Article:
Ian Randal Strock

Through Five Administrations, and today?

From the department of “The More Things Change, the More They Stay the Same… and Sometimes Not So Much”:

Gray Rabbit Publications has just published a new edition William H. Crook’s memoir from a century ago, Through Five Administrations (with an introduction by me). Crook worked in the White House for half a century, and in this book, he reminisces about the administrations of Presidents Lincoln, Johnson, Grant, Hayes, Garfield, and Arthur. Many of his comments and thoughts seemed oddly prescient, especially in light of the current election season, and our present view of the government in general.

From a road trip Crook took with Abraham Lincoln toward the end of the Civil War: “Correspondence had been held for Mr. Lincoln’s attention during the seventeen days of absence.” Sure sounds like what we’d do today, right?

But consider that, in 1865, after three-quarters of a century of Presidents, “Andrew Johnson was a hard-working and businesslike man. Except for an hour or so in the afternoon and at meal-times, he rarely left his desk until midnight. He immediately went to work to organize an executive office, which had never been done before. This was imperative, because of the mass of details caused by the end of the war.” And “for the first time in the history of the White House, records of the office were kept. There had never been anything before but lists of appointments.”

“Mr. Johnson had an unfortunate propensity for coining phrases which could be used to ridicule him.” That sort of thing would never happen today, would it?

Talking about the disagreements over Reconstruction after the Civil War: “There was one difficulty, growing out of the division between the President and Congress, which I believe no other chief executive has ever had to contend against. It was virtually impossible for Mr. Johnson to have his appointments to office confirmed, unless the men happened to be in high favor with Congress.” Need I say more?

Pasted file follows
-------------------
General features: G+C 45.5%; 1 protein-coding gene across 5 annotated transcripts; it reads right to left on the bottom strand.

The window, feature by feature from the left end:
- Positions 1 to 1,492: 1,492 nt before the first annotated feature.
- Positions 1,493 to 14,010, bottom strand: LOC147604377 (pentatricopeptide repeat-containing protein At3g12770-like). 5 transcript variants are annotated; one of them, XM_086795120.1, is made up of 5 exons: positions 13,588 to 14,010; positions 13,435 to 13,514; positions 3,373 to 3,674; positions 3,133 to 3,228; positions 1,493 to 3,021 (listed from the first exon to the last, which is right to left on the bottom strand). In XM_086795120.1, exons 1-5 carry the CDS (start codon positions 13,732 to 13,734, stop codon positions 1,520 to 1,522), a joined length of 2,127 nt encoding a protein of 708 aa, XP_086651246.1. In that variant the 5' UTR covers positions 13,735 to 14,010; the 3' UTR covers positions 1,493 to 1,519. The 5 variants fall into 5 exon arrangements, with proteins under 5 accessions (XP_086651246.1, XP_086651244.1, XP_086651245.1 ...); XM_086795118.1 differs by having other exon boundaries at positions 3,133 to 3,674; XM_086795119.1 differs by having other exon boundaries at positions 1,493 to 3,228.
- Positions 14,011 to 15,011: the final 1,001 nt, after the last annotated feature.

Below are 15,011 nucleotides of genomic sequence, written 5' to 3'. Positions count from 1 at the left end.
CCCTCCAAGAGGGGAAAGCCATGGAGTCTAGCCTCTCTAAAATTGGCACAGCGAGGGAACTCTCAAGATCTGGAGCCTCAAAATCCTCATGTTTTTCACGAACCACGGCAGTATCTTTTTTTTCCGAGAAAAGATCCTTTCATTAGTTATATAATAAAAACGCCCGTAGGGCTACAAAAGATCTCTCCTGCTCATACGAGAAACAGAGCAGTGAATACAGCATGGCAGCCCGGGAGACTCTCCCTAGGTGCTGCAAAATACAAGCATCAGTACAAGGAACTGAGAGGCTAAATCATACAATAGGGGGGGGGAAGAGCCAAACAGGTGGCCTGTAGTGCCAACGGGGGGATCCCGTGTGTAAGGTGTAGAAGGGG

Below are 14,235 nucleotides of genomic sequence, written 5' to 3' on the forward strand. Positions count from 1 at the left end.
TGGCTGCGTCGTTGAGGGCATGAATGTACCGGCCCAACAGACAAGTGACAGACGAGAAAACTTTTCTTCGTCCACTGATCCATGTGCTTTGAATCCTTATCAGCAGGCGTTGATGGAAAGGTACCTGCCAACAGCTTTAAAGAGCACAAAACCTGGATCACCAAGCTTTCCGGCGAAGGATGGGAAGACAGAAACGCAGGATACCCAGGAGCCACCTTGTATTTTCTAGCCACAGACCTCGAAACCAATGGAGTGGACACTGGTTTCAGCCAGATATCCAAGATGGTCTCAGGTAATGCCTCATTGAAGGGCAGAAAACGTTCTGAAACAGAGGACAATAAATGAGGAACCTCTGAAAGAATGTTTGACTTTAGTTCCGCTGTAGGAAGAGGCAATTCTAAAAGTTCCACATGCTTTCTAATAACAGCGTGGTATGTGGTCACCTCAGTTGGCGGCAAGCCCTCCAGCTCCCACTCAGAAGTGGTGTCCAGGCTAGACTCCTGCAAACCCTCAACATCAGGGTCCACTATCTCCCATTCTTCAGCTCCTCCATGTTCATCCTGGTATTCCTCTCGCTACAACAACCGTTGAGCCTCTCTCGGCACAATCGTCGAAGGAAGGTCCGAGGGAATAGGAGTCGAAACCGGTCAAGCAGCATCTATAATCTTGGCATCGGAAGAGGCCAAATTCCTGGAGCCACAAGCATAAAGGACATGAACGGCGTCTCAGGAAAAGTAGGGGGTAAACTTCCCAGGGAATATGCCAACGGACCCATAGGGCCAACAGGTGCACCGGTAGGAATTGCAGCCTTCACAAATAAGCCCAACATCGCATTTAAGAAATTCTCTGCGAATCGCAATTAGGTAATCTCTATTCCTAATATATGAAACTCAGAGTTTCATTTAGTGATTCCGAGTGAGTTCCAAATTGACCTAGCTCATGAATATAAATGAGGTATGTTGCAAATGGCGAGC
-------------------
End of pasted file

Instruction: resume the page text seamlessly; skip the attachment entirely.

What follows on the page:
Never before have the two leading candidates for the Presidency had such high negative poll numbers. But that doesn’t mean we were always wildly in favor of the people we elected. For instance, Crook was there for “the election of 1872, in which General Grant won rather by the weakness of his adversary than by his own strength.”

Following the election of 1880, Crook writes “There was nothing of the tragedy of disappointed hopes that sometimes makes the departure of a President hard to contemplate. For General Hayes did not believe in second terms, had not coveted one for himself, and was only too glad to retire into private life. The welcome given General and Mrs. Garfield by the retiring White House family was more than the conventional, decent exercise of courtesy. It was marked by real warmth, for the Garfield and the Hayes families were friends.” How often do we see that happening in modern times?

Talking about the appointed staff in the White House, Crook notes of the Garfield administration: “with one exception, there were no changes in the executive office. In fact, even when the spoils system has held unquestioned sway over other Government offices, Civil-Service Reform has usually been observed in the personnel of the President’s own office. And that in itself is an interesting point, since the chief appointing power has realized that efficiency can be obtained only where appointments and removals have been separated from party strife.” Sure sounds like today, doesn’t it?